* C$ tops 91 U.S. cents, highest level since June 11
* Bank of Canada leaves rates at 0.25 percent
* Bond prices mostly lower as sentiment improves (Recasts)
By Frank Pingue
TORONTO, July 21 (Reuters) - Canada's dollar charged to its highest level in almost six weeks versus the U.S. currency on Tuesday morning as the Bank of Canada softened the hard tone it had taken toward a surge in the currency last month.
The comments came in a statement in which the central bank did as expected and kept its conditional pledge to keep its key interest rate at 0.25 percent. [ID:N21196742]
The Canadian currency rose to C$1.0965 to the U.S. dollar, or 91.19 U.S. cents, moments after the bank's 9:00 a.m. (1300 GMT) rate announcement. It was the Canadian dollar's highest level since June 11.
"I think the market was expecting some more forceful language with respect to the currency, which was not received," said Jack Spitz, managing director of foreign exchange at National Bank Financial.
"So it opened the door just a bit more in terms of the acquiescence from the bank with respect to Canadian dollar appreciation, and the immediate price action tells the story."
The Bank of Canada said in its statement a higher currency and industrial restructuring were "significantly moderating the pace of overall growth". The tone was softer than in June, when it had said the "unprecedentedly rapid rise" in the currency could "fully offset" positive factors.
The statement also included a rosier economic forecast, including an estimate for the economy to shrink by 2.3 percent in 2009, not the 3.0 percent thee bank forecast in April; and to grow by 3.0 percent in 2010 rather than the 2.5 percent it had forecast earlier.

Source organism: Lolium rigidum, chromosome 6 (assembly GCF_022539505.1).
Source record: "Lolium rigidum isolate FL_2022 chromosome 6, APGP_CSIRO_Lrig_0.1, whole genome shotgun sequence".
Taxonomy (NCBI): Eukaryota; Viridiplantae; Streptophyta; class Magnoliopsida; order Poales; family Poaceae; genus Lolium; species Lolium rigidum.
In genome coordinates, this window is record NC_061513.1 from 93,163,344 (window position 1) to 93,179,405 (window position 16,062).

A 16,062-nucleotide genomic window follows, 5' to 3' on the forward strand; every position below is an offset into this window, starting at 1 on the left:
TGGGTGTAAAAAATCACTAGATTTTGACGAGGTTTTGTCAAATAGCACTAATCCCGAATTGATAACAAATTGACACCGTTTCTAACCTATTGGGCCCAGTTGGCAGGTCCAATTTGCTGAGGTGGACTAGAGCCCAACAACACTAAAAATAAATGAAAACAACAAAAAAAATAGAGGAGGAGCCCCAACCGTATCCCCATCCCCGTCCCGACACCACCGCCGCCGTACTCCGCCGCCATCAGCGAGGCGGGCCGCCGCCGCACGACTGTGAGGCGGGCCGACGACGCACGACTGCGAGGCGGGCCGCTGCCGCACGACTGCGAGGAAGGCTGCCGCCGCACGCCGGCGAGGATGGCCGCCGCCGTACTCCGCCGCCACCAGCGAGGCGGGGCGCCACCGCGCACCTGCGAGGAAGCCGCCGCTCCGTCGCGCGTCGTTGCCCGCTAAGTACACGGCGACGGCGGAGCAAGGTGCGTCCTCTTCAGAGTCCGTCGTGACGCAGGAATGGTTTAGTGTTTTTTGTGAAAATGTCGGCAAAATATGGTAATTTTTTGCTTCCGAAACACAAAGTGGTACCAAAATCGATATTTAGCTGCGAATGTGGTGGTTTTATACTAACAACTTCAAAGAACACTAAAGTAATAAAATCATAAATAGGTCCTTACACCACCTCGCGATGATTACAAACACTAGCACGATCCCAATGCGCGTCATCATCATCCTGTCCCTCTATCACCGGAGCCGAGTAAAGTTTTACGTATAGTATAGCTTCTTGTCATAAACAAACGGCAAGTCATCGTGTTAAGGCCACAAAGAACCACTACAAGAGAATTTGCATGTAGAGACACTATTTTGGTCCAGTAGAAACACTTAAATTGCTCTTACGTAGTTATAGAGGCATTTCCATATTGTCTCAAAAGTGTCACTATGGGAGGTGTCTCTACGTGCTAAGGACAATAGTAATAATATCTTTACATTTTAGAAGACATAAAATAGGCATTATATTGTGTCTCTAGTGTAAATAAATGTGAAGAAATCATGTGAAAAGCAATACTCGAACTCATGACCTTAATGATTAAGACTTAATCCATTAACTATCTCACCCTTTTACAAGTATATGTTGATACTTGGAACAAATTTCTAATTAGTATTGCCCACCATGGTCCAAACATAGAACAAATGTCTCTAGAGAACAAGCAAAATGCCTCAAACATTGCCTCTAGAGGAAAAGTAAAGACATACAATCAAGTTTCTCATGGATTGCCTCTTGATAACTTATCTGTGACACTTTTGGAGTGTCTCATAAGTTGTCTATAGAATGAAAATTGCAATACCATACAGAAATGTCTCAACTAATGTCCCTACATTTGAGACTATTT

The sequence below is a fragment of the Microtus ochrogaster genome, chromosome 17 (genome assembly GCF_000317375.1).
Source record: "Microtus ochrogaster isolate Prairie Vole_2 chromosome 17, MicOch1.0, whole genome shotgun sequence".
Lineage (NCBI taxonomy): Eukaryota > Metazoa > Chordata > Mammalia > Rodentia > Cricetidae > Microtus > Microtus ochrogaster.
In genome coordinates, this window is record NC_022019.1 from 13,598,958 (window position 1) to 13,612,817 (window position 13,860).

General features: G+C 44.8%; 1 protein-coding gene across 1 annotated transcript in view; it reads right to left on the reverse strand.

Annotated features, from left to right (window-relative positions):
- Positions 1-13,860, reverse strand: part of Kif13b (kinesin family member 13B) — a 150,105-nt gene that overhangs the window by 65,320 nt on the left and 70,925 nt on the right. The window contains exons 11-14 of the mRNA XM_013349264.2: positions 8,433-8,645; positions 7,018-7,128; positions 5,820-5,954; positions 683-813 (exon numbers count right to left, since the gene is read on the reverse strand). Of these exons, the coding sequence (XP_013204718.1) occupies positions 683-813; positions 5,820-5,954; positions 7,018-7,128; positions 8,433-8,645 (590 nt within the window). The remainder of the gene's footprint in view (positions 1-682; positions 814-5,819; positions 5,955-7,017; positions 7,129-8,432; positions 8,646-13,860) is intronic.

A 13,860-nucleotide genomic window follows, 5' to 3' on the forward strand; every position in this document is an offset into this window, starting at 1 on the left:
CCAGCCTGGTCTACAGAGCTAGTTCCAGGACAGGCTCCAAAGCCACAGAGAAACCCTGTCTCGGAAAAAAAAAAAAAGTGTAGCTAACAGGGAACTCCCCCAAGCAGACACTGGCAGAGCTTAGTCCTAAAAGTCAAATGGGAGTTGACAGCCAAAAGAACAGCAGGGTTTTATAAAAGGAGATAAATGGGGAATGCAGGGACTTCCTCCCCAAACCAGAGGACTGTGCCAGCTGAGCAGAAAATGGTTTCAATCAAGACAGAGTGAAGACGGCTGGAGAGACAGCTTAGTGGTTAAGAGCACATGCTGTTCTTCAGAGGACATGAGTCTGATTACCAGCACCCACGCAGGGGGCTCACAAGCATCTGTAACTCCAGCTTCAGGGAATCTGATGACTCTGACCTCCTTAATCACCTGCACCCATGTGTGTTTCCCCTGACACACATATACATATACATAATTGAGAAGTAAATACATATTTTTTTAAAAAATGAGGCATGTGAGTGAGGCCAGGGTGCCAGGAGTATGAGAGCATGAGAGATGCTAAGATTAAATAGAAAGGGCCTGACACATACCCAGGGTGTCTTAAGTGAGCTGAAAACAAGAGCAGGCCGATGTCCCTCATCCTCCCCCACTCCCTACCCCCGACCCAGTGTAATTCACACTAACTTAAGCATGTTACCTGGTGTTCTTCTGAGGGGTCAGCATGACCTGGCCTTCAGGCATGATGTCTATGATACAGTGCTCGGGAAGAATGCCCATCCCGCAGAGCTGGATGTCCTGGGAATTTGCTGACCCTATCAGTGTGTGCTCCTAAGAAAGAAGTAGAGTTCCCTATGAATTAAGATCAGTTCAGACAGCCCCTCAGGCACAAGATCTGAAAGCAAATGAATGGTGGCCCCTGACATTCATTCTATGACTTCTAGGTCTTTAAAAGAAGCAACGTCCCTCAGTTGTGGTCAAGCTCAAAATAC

By 10:15 a.m. the Canadian unit had backed off slightly to C$1.1004 to the U.S. dollar, or 90.88 U.S. cents, but remained up from C$1.1068 to the U.S. dollar, or 90.35 U.S. cents, at Monday's close.
The Canadian dollar is now up about 18.7 percent since it tumbled to a four-year low of C$1.3066 to the U.S. dollar, or 76.53 U.S. cents, in early March.
Spitz also said the Canadian dollar's rise was aided by a slide in the U.S. dollar versus a basket of currencies. As U.S. corporate earnings continued to top expectations, there was less demand for the safe-haven greenback.
BONDS MOSTLY LOWER
Canadian bond prices were pinned lower on the long end of the curve as the brighter forecast from the Bank of Canada combined with U.S. corporate earnings optimism to dent demand for secure government debt.
The two-year Canada bond was up 4 Canadian cents at C$100.09 to yield 1.200 percent, while the 10-year bond fell 10 Canadian cents to C$102.50 to yield 3.448 percent.
The 30-year bond was down 40 Canadian cents at C$116.95 to yield 3.987 percent. The 30-year U.S. Treasury bond yielded 4.493 percent. (Editing by Peter Galloway)